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The future of gold in 2023

This is of course my subjective opinion and not the financial advice. Nevertheless, my overall stance is positive on the gold price and the mining companies in 2023.

I see several factors that support this viewpoint, including the highest dividend yields in history, the highest cash levels in decades, a lack of investment in the industry in recent years, the lowest price-to-earnings ratio since 2008, a shortage of new discoveries of large gold deposits, central banks making large purchases of gold, metal prices being at extremely low levels compared to the money supply, and the inversion of the yield curve previously indicating a favorable environment for gold and mining companies.

Few points from 2018

Throughout 2018, the price of the precious metal in question was experiencing a decrease. This was due to central banks making significant purchases during this time. However, in the latter half of the year, the rate of decline slowed down, and a rally began in the autumn. This was in part due to an inversion of the yield curve, which is considered to be a highly effective indicator that warns of an impending recession.

The market came to the realization that the recession would in fact occur, which would lead to central banks pursuing looser policies and governments allowing higher deficits. This, in turn, would result in higher inflation and relatively low interest rates, leading to real negative interest rates, which is a favorable environment for precious metal prices to rise. This eventually led to a two-year-long rally.

Fast forward to 2022

The situation is eerily similar to 2018. The price of the metal was once again falling, central banks were making large purchases, and a slowdown in the rate of decline in the latter half of the year was followed by a rally in the autumn. The yield curve also experienced a significant inversion. The market again predicted a recession and even went so far as to disagree with the Fed chairman, Jerome Powell, who stated that the Fed would raise interest rates.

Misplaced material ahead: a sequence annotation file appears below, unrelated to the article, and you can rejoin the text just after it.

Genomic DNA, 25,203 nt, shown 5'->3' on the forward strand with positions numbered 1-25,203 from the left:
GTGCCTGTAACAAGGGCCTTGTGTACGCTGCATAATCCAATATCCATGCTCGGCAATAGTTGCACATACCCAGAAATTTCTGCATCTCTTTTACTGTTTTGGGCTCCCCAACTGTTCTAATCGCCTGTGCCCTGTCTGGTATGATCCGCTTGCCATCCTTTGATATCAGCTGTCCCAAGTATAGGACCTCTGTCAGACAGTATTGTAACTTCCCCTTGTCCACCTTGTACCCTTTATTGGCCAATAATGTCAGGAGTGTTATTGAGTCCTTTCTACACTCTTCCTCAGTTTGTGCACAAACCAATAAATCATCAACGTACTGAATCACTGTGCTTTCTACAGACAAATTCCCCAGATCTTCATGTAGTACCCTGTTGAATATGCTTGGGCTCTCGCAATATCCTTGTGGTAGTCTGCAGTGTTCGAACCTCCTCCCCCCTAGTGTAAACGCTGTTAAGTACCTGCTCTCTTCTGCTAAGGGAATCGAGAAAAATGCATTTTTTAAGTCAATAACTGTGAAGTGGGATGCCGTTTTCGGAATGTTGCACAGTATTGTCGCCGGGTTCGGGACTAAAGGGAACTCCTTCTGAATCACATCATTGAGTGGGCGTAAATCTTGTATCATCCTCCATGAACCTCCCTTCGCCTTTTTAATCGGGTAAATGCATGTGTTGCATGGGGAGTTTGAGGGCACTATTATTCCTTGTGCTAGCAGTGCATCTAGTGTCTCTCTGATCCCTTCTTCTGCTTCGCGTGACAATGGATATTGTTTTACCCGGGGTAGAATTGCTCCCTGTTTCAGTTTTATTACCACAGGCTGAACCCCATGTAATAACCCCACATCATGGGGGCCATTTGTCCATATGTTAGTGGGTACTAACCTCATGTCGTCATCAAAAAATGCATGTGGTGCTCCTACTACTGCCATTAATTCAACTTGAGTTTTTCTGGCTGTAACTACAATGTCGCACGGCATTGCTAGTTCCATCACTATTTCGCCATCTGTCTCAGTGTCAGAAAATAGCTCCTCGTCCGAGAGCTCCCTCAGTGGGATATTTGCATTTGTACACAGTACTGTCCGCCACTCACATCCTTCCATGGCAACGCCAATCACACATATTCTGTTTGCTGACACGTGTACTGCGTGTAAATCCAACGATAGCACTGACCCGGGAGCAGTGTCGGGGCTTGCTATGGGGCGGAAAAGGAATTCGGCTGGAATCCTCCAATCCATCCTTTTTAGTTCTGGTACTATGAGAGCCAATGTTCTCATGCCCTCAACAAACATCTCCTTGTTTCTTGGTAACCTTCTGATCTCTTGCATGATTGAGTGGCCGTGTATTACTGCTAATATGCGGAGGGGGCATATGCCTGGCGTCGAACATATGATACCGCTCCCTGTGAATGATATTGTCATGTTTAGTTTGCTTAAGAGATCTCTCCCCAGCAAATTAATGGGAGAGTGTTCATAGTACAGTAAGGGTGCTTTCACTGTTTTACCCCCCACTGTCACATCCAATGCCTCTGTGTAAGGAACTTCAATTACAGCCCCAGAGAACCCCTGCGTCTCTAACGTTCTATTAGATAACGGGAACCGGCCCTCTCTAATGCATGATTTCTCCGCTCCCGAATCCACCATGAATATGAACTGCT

However, the market believed that the Fed would only be successful in raising interest rates once before being forced to lower them. As a result, central banks are expected to take a looser approach, and deficits related to the recession are expected to occur. This will once again create a favorable environment for precious metals.

Two scenarios

Given the similarities between 2018 and 2022, the question arises as to whether we can expect a repeat of the 2019 rally in the coming months. To answer this question, we see two potential scenarios:

  • The Fed is forced to quickly cut interest rates due to the deteriorating economy. In this case, gold will likely experience a strong rally, similar to that of 2019.


  • The Fed decides to stick to its plan and raises interest rates, leading to more expensive credit. The Fed also sells off assets, which would result in a drop in the markets. Despite this, gold will still perform well against other assets, but increases of 25% are unlikely.

Mining companies

I also believe that 2023 will be better for mining companies compared to 2021 and 2022. However, it’s important to note that both gold and producer stocks are currently experiencing a strong rebound, so there may be a correction before further increases occur. As for silver, our outlook is also positive, and we are preparing a comprehensive report on its prospects for the rest of the decade that will be available to everyone.